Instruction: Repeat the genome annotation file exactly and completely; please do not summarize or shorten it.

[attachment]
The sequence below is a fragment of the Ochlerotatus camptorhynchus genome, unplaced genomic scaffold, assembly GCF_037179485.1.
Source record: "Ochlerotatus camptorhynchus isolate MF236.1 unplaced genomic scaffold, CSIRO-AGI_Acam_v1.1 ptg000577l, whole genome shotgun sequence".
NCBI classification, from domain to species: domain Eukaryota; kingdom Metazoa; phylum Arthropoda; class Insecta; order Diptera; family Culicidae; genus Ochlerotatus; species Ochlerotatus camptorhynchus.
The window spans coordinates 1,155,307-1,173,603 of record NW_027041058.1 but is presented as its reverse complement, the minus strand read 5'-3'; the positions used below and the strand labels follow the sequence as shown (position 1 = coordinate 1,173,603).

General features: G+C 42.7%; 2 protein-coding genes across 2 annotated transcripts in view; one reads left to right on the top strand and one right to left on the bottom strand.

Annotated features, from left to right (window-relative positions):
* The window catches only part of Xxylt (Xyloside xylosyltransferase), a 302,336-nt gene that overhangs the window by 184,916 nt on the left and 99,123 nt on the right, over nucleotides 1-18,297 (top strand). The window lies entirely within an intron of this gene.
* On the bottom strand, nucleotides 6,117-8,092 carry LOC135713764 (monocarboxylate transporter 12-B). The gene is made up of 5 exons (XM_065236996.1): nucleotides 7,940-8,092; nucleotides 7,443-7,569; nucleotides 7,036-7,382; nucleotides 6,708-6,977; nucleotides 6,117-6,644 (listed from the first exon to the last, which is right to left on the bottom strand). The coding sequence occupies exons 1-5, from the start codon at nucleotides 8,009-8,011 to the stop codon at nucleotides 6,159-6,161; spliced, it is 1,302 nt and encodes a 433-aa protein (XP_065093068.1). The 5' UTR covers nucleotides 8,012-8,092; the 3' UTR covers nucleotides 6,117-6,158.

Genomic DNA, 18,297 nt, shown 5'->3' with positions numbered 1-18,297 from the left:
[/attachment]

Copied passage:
The sequence below is a fragment of the Ochlerotatus camptorhynchus genome, unplaced genomic scaffold, assembly GCF_037179485.1.
Source record: "Ochlerotatus camptorhynchus isolate MF236.1 unplaced genomic scaffold, CSIRO-AGI_Acam_v1.1 ptg000577l, whole genome shotgun sequence".
NCBI classification, from domain to species: domain Eukaryota; kingdom Metazoa; phylum Arthropoda; class Insecta; order Diptera; family Culicidae; genus Ochlerotatus; species Ochlerotatus camptorhynchus.
The window spans coordinates 1,155,307-1,173,603 of record NW_027041058.1 but is presented as its reverse complement, the minus strand read 5'-3'; the positions used below and the strand labels follow the sequence as shown (position 1 = coordinate 1,173,603).

General features: G+C 42.7%; 2 protein-coding genes across 2 annotated transcripts in view; one reads left to right on the top strand and one right to left on the bottom strand.

Annotated features, from left to right (window-relative positions):
* The window catches only part of Xxylt (Xyloside xylosyltransferase), a 302,336-nt gene that overhangs the window by 184,916 nt on the left and 99,123 nt on the right, over nucleotides 1-18,297 (top strand). The window lies entirely within an intron of this gene.
* On the bottom strand, nucleotides 6,117-8,092 carry LOC135713764 (monocarboxylate transporter 12-B). The gene is made up of 5 exons (XM_065236996.1): nucleotides 7,940-8,092; nucleotides 7,443-7,569; nucleotides 7,036-7,382; nucleotides 6,708-6,977; nucleotides 6,117-6,644 (listed from the first exon to the last, which is right to left on the bottom strand). The coding sequence occupies exons 1-5, from the start codon at nucleotides 8,009-8,011 to the stop codon at nucleotides 6,159-6,161; spliced, it is 1,302 nt and encodes a 433-aa protein (XP_065093068.1). The 5' UTR covers nucleotides 8,012-8,092; the 3' UTR covers nucleotides 6,117-6,158.

Genomic DNA, 18,297 nt, shown 5'->3' with positions numbered 1-18,297 from the left: